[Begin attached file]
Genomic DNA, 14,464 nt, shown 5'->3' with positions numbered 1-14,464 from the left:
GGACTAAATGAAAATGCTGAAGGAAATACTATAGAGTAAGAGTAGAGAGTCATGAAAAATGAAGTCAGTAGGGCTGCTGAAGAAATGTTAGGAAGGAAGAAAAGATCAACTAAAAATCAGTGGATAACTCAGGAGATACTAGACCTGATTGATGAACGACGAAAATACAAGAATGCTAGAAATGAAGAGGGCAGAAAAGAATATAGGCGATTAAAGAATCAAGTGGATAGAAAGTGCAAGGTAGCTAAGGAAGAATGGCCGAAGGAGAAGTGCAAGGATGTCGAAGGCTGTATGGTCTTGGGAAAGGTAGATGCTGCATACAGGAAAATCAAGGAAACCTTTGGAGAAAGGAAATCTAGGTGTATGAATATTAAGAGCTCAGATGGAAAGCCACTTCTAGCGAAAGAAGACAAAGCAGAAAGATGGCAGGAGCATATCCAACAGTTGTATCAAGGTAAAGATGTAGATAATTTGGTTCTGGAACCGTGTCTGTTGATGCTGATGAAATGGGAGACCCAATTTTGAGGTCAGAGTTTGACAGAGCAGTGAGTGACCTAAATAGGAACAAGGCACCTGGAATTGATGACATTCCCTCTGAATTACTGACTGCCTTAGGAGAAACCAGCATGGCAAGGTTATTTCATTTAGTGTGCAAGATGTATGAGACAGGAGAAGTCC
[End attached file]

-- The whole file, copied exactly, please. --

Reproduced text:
Genomic DNA, 14,464 nt, shown 5'->3' with positions numbered 1-14,464 from the left:
GGACTAAATGAAAATGCTGAAGGAAATACTATAGAGTAAGAGTAGAGAGTCATGAAAAATGAAGTCAGTAGGGCTGCTGAAGAAATGTTAGGAAGGAAGAAAAGATCAACTAAAAATCAGTGGATAACTCAGGAGATACTAGACCTGATTGATGAACGACGAAAATACAAGAATGCTAGAAATGAAGAGGGCAGAAAAGAATATAGGCGATTAAAGAATCAAGTGGATAGAAAGTGCAAGGTAGCTAAGGAAGAATGGCCGAAGGAGAAGTGCAAGGATGTCGAAGGCTGTATGGTCTTGGGAAAGGTAGATGCTGCATACAGGAAAATCAAGGAAACCTTTGGAGAAAGGAAATCTAGGTGTATGAATATTAAGAGCTCAGATGGAAAGCCACTTCTAGCGAAAGAAGACAAAGCAGAAAGATGGCAGGAGCATATCCAACAGTTGTATCAAGGTAAAGATGTAGATAATTTGGTTCTGGAACCGTGTCTGTTGATGCTGATGAAATGGGAGACCCAATTTTGAGGTCAGAGTTTGACAGAGCAGTGAGTGACCTAAATAGGAACAAGGCACCTGGAATTGATGACATTCCCTCTGAATTACTGACTGCCTTAGGAGAAACCAGCATGGCAAGGTTATTTCATTTAGTGTGCAAGATGTATGAGACAGGAGAAGTCC